On September 7, the Ministry of Consumer Affairs published the Draft Guidelines for Prevention and Regulation of Dark Patterns 2023, inviting comments from the public. Though the deadline for sharing these comments passed on October 5 and the government is presently working on finalizing the Rules, we received a guest post underlining the need to regulate the menace caused by dark patterns and its interaction with intellectual property rights. On this note, we are pleased to bring to you this guest post on dark patterns by Srijaa Grover and Yaggya Kapoor. Srijaa is a 4th year law student and Yaggya is a 5th year law student at Vivekananda Institute of Professional Studies, interested in exploring the vast scope of Intellectual Property Rights.
Dark Patterns Unmasked: Examining Their Influence on Digital Platforms and User Behaviour
Srijaa Grover and Yaggya Kapoor
Harry Brignull introduced the concept of “dark patterns” in 2010, describing them as deceptive tactics aimed at boosting conversion rates. These unethical UI/UX interactions mislead users to perform actions they don’t want, benefiting the company or platform. Dark patterns can take away users’ right to full information about their services and control over their browsing experience, affecting their overall experience.
Draft Guidelines for Prevention and Regulation of Dark Patterns 2023
The Department of Consumer Affairs (DoCA) recently provided “Draft Guidelines for Prevention and Regulation of Dark Patterns 2023.” The Centre previously sought comments on the guidelines for preventing and regulating “dark patterns” on the internet, especially in e-commerce platforms and subsequently issued a press release stating that they are going through them and will come up with the final guidelines soon.
The DoCA had illustrated 10 practices as dark patterns. They are:
1. False urgency is a marketing tactic that creates a false sense of scarcity to pressure consumers into making a purchase, often resulting in dark patterns, limited stock, and unexpected delivery.
2. Basket sneaking is when additional products or services are added to a shopping cart without the consumer explicitly adding them at the checkout page. Example- Donations to a charity or ancillary products.
3. Subscription trap is a strategy where a service or subscription is made easy to sign up for but difficult to unsubscribe. Example: When opt-out/ unsubscribing services are hidden or require multiple steps to arrive at the cancellation page.
4. Confirm shaming is the act of causing consumers to choose products or services they wouldn’t otherwise. These are often found in the notifications ‘unsubscribe’ section. Example: ‘No thanks, I hate saving money’
5. Forced action is when a company forces consumers to take an action they wouldn’t otherwise, such as signing up for ancillary services or products.
6. Nagging refers to persistent, repetitive, and constant requests for action, such as the ‘sign-up’ or ‘subscribe now’ box repeatedly opening on an unrelated webpage during various access steps.
7. Interface interference is a tactic that hinders consumers from performing actions like cancelling subscriptions or deleting accounts, such as redirecting them to another page while trying to cancel a pop-up advertisement.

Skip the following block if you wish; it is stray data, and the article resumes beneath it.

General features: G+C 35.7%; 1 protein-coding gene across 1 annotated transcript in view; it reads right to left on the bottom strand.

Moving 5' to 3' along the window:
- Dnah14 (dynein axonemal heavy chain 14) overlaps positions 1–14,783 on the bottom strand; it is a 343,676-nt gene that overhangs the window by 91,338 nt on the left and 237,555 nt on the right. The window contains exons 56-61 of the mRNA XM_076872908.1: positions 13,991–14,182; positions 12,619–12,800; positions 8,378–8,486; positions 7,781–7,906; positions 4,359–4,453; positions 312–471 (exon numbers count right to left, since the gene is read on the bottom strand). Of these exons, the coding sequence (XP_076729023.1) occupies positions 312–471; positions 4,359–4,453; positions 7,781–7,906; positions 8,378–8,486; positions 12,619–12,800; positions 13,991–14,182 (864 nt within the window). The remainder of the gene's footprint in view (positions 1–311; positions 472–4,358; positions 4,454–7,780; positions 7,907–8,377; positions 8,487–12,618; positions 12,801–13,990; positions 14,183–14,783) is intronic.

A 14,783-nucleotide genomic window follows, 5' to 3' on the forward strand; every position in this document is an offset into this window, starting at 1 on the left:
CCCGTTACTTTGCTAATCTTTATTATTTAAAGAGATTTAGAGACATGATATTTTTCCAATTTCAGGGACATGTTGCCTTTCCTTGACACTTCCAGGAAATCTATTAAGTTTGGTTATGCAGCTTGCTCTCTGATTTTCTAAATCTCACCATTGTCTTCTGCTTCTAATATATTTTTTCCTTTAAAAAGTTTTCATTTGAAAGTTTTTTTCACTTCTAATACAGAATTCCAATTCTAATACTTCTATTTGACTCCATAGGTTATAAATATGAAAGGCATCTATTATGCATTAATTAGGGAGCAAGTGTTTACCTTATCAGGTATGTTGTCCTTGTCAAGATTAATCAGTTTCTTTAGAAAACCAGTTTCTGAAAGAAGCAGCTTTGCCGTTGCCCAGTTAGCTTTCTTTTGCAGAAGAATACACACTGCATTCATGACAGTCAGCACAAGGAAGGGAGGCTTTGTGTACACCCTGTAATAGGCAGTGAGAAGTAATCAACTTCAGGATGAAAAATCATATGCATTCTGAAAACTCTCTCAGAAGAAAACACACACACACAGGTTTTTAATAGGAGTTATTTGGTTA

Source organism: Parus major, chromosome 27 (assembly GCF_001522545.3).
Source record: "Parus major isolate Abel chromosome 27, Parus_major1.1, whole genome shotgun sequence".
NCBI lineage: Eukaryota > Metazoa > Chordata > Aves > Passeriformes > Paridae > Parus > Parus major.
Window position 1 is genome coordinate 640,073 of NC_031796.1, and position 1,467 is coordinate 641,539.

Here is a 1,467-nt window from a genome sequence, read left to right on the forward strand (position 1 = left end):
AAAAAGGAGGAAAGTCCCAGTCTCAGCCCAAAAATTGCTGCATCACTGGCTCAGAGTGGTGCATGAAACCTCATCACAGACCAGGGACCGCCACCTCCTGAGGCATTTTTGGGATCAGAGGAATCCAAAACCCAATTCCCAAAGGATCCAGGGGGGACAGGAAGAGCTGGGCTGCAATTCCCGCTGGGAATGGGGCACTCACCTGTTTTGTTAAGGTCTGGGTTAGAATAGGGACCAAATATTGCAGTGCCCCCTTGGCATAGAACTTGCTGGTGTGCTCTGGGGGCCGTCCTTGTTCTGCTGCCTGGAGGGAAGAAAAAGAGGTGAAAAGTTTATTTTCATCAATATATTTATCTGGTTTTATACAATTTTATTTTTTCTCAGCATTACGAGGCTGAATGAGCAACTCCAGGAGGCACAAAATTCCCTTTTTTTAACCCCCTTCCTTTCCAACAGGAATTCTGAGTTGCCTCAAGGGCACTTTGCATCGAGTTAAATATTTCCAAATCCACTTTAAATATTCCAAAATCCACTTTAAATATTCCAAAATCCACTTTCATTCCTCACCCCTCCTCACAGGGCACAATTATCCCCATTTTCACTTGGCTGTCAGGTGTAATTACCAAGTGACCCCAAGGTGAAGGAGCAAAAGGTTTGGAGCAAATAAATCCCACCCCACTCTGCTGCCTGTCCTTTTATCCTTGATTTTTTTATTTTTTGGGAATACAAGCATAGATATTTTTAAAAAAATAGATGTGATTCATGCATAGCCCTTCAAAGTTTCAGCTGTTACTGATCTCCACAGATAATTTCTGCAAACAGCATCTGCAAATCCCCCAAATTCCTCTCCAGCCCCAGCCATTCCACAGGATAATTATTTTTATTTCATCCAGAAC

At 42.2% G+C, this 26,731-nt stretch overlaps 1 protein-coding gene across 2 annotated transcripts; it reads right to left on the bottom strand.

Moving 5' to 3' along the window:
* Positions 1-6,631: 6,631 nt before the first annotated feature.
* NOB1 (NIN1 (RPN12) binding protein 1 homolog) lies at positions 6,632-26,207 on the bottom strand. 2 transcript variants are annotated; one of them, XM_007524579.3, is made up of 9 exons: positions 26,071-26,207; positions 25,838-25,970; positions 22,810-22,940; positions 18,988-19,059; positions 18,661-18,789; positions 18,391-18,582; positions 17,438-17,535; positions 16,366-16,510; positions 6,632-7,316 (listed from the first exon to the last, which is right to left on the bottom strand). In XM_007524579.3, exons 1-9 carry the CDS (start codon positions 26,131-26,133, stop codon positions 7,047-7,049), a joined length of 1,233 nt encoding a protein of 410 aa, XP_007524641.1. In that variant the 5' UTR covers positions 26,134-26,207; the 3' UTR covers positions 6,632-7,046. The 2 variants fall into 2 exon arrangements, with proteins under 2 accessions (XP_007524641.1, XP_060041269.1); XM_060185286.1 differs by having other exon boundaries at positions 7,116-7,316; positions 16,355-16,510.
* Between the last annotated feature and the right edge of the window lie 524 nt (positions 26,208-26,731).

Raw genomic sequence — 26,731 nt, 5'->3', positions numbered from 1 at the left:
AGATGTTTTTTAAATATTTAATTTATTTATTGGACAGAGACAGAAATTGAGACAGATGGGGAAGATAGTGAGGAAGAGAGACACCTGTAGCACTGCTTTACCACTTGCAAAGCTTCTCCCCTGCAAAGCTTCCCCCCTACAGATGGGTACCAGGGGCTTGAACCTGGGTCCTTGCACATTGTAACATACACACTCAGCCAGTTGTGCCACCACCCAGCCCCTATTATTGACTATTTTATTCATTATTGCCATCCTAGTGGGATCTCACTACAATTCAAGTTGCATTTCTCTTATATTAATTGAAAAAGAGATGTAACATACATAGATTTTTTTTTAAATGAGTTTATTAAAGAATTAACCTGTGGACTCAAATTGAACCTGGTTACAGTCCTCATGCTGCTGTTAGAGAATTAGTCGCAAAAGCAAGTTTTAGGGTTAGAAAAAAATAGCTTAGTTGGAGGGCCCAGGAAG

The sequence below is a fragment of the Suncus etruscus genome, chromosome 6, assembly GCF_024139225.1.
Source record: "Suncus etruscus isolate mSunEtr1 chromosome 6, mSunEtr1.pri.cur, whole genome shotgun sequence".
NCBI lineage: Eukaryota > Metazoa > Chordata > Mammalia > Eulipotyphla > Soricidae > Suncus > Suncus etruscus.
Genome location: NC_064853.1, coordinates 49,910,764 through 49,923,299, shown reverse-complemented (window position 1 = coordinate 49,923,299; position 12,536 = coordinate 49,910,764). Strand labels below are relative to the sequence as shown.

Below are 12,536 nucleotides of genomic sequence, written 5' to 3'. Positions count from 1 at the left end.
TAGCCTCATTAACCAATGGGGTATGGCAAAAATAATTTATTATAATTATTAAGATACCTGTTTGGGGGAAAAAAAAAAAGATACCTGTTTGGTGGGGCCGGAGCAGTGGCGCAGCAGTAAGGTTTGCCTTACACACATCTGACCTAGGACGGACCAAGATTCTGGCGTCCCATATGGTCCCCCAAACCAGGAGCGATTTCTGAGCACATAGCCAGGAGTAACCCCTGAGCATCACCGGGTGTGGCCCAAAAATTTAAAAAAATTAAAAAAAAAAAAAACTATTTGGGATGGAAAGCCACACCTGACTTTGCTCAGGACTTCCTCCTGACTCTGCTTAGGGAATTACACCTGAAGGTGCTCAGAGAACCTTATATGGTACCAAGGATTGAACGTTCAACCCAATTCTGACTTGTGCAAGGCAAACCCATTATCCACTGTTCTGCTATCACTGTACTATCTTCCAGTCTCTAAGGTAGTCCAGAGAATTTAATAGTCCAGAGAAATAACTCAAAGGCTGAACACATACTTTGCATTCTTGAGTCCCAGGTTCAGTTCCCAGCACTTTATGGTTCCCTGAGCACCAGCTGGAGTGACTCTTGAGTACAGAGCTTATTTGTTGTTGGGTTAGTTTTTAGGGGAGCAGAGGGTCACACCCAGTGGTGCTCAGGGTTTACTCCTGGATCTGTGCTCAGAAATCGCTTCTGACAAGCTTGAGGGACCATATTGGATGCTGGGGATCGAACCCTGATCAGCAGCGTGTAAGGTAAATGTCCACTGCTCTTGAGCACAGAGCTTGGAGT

8. Bait and switch is the practice of presenting consumers with high-quality advertisements, but delivering a lower-quality product instead, often due to contrasting images or descriptions.
9. Hidden costs are additional fees added during checkout, such as convenience, packaging, rain, or handling fees, when a consumer is already committed to making a purchase.
10. Disguised ads involve influencers and celebrities promoting products or services without disclosing their paid endorsements, which can be misleading to consumers. This includes endorsements of personal experiences without disclosing the fact that they are paid for it.
Challenges Under IP Law
Dark patterns are deceptive or manipulative design elements or techniques used in user interfaces to trick users into taking actions they may not want to take. These patterns can intersect with the trademark and other intellectual property (IP) in various ways, although it’s important to note that the use of dark patterns is unethical and often violates principles of fair use and consumer protection.
- Trademark infringement through misleading use of logos or branding: Dark patterns might involve the deceptive use of logos, brand names, or trademarks to mislead users into making purchases or signing up for services they didn’t intend to. This can lead to trademark infringement, as it involves using another entity’s intellectual property to deceive users. For example, a company uses a logo almost identical to a popular brand’s logo to mislead consumers into believing they are purchasing from a well-known brand.
- Misuse of copyrighted content: It also includes misuse of copyrighted material, such as using images or content without permission to mislead users. This violates copyright laws and may lead to legal actions for copyright infringement.
- False advertising and misleading representations: Dark patterns often involve misleading representations about products, services, or offers. These representations could include false claims about trademarked features, which could result in legal action for false advertising and trademark infringement. For example, a weight loss product claiming to help users lose 20 pounds in a week, which is an unrealistic and misleading representation of the product.